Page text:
March 7, 2010 – 4:15 am

Payback time for Christians. Lent is a time for Christians to reflect on the passion of Christ.

Click on the panels for a better view or to download artwork.

Mass “To Hope” Live [no label, 1CD]

Live at “Salzburger Jazzherbst”, Grosses Festspielhaus, Salzburg, Austria, November 1, 2004. Ex FM stereo.

To start Lent, here’s a rarity - Dave Brubeck performing his 1980 composition, To Hope! A Celebration, at the Salzburg festival. Composed at the request of Ed Murray, then editor of the Catholic Weekly, Our Sunday Visitor, To Hope! was possibly Brubeck’s first Christian work. He became a Roman Catholic shortly after writing this piece.

An unidentified Brubeck quote from Wapedia had him say, “I didn’t convert to Catholicism, because I wasn’t anything to convert from. I just joined the Catholic Church.”

But Brubeck is no stranger to long compositional pieces, marrying jazz to other forms of music. He had already written the critically acclaimed The Gates Of Justice in 1969. Brubeck has a long history of involvement in social and political side projects.

Said music fan Steve Seim on Amazon.com: “To Hope!” is Dave Brubeck’s attempt at composing a mass, or Christian liturgy. The result is mixed. Unlike Vince Guaraldi’s masterpiece Grace Cathedral Concert, this is not a jazz piano mass. Instead, it is largely a contemporary-classical work, focused on vocals and traditional arrangements. It does, however, include several jazz passages, including one that swings almost like a ’50s surf-rock record. Not everyone will like this recording, but every fan of jazz or contemporary sacred music should listen to it.”

That sums it up accurately. This is not a blend of musical styles but rather classical music sitting next to Brubeck’s stinging piano-led jazz. As one form ends, the other begins. The two styles never weave into each other. The best example of Brubeck’s inspired writing here is the track Alleluia. It is an almost nine-minute uplifting choral piece that segues into a contemporary jazz workout that swings.

Thanks to rillenheini who shared the lossless tracks on Dime.
- Professor Red

Note: Click on the highlighted tracks to download the MP3s (these are high quality MP3s - sample rate of 192 kbps). As far as we can ascertain, these tracks have never been officially released on CD.

Due to the size of some of the files, please be very patient when downloading the tracks. It could be that the server was very busy. Please try again later. Kindly email us at [email protected] if you encounter persistent problems downloading the files.

Track 01. Processional> Lord, Have Mercy - 5:34 (7.6MB)
Track 02. The Desert And The Parched Land > The Peace Of Jerusalem - 8:57 (12.3MB)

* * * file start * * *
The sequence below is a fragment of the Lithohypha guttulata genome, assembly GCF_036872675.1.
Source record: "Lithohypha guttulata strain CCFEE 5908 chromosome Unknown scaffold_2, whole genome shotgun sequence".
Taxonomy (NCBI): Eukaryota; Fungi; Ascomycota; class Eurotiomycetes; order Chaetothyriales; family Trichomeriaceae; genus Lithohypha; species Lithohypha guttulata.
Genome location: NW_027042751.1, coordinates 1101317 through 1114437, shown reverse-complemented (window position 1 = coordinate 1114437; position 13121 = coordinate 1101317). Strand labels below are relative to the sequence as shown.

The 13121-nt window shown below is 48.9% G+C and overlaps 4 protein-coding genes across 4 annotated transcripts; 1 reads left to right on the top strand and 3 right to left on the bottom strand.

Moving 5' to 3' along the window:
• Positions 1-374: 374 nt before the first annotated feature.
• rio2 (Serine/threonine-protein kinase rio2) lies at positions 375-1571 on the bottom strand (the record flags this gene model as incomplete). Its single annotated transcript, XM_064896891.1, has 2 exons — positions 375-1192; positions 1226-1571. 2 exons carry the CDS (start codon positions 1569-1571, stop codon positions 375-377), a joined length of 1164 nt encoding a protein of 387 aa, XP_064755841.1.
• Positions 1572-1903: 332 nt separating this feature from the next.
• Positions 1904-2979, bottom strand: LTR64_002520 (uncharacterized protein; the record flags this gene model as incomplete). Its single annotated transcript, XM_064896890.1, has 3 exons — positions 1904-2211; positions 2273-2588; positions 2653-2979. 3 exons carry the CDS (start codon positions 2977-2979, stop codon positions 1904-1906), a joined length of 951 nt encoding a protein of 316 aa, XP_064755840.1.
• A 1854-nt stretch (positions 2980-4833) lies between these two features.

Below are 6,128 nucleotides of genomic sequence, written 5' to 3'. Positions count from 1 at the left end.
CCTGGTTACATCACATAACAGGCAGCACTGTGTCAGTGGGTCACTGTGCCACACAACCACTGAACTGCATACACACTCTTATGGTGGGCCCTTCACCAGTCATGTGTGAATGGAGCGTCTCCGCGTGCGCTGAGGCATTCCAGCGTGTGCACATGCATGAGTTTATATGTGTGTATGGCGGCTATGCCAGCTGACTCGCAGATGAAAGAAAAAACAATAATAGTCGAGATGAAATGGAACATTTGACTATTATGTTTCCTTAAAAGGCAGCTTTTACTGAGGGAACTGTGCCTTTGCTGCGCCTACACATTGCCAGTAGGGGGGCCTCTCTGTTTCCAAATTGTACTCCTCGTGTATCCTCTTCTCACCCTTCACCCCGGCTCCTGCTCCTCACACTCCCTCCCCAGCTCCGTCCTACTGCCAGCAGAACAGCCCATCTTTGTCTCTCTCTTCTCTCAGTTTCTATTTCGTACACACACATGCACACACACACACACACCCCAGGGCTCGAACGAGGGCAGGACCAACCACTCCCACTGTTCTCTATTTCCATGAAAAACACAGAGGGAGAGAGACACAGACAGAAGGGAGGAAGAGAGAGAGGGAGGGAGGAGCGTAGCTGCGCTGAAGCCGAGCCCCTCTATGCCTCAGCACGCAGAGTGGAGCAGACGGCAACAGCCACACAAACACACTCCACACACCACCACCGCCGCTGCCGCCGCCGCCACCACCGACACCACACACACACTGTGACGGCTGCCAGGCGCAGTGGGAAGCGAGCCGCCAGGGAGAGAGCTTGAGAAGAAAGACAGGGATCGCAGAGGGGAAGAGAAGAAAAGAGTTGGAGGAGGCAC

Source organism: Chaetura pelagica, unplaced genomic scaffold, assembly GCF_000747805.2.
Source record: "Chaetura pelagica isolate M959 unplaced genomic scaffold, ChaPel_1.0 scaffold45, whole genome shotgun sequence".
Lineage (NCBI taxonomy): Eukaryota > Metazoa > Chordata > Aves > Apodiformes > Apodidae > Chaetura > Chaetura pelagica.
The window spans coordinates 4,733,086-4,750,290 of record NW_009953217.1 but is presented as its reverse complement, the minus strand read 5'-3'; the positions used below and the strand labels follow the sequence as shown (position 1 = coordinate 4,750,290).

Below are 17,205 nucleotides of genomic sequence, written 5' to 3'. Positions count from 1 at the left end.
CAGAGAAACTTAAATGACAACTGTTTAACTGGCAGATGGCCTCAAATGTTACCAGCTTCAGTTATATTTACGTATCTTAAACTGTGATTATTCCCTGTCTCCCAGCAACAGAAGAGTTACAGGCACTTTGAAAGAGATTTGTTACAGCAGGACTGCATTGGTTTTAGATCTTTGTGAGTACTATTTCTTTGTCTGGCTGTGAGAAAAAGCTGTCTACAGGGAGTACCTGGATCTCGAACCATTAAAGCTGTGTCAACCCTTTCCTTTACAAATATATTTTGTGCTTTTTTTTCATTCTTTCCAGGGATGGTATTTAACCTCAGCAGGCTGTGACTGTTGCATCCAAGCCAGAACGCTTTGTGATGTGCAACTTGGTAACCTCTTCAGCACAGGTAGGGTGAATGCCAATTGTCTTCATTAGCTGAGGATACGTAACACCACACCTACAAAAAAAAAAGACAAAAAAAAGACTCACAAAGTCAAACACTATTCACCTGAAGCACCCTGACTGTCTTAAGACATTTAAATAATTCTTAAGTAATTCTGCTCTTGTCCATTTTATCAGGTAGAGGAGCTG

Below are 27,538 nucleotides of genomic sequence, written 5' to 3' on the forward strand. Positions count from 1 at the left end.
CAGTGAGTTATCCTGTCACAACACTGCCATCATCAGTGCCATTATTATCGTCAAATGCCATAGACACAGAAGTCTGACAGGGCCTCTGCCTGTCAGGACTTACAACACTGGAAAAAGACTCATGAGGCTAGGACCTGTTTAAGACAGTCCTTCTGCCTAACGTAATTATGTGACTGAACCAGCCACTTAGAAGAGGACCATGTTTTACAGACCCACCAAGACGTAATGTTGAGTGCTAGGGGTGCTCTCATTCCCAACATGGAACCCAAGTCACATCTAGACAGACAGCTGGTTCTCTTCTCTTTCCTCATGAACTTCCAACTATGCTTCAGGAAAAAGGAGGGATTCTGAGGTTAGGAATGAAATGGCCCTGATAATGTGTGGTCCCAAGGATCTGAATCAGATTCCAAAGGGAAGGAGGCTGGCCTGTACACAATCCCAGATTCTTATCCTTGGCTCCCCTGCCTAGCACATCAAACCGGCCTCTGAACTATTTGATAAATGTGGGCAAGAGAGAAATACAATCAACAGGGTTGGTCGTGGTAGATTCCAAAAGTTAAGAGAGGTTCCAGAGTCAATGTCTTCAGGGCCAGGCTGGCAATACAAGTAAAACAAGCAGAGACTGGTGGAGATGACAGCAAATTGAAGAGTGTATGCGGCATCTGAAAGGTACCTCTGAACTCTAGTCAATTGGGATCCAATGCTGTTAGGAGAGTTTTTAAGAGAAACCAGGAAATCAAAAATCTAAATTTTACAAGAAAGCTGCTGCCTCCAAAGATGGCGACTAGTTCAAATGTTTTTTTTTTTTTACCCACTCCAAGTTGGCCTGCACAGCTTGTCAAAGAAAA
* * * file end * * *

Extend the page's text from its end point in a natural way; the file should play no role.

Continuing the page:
Track 03. Alleluia - 8:48 (12.1MB)
Track 04. Father All Powerful > Holy, Holy, Holy - 6:00 (8.2MB)
Track 05. While He Was At Supper - 3:32 (4.8MB)
Track 06. When We Eat His Bread > Though Him, With Him > Great Amen - 6:37 (9.0MB)
Track 07. Our Father - 3:08 (4.3MB)
Track 08. Lamb Of God - 1:50 (2.5MB)
Track 09. All My Hope - 10:37 (14.9MB)
Track 10. Gloria - 2:49 (3.8MB)

TT: 57:58m

Jazz Quintet
Dave Brubeck (p)
Bobby Militello (as)
Michael Moore (b)
Randy Jones (dr)

plus Salzburger Bach-Chor
with Russell Gloyd (cond)
Andrineh Simonian (soprano)
Jeremy Pick (tenor)
Kevin Deas (baritone)

Originally recorded for Telarc in 1996, you can buy the studio version of Dave Brubeck’s To Hope! A Celebration here.

Other fans prefer his 1969 cantata, The Gates Of Justice, where Brubeck’s compositional work appears to be more interesting. On this album, Brubeck marries Jewish spirituality with Black America’s spiritual and jazz roots using the words of Dr Martin Luther King. Brubeck wrote The Gates Of Justice during America’s social and cultural upheaval to heal the rift between Blacks and Jews apparently. Reissued in 2004, you can buy Gates Of Justice here.

  1. 4 Responses to “LENT”

  2. very ambiguous, very catholic, I’d prefer Take 5 (or Take 10, if you want more Paul Desmond).

    By Walter on Mar 7, 2010

  3. just for jazz admirers, who may not know, Brubeck has studied extensively with Olivier Messiaen, who was a strong believer. Apart from the extensive religious implication, he is still one of, or should I say THE most advanced modern composer and the single most influential composer of the 20th century (Gy├Ârgy Ligeti, you are also great, too!!). I strongly recommand to listen to CHRONOCHROMIE or LE CATALOGUE D’OISSEAUX (the latter is available as a marvellous 3CD box by Anatol Ugorski, one of the true master pianists).
    I have to say, that I appreciate very much that bigozine also has a limited number of great classical music in their archives (maybe we can expand on this in the future and attract more classical/contemporary music lovers). Keep on truckin’

    By Walter on Mar 7, 2010

  4. Quote: “To start Lent…”

    Sorry but you are way behind the times. Today, the 7th March is the THIRD Sunday of Lent already.

    OOOPS !!!!!!!!!!

    By Denise on Mar 7, 2010

  5. The jazz group is a quartet, isn’t it?

    By dhk1603 on Mar 11, 2010

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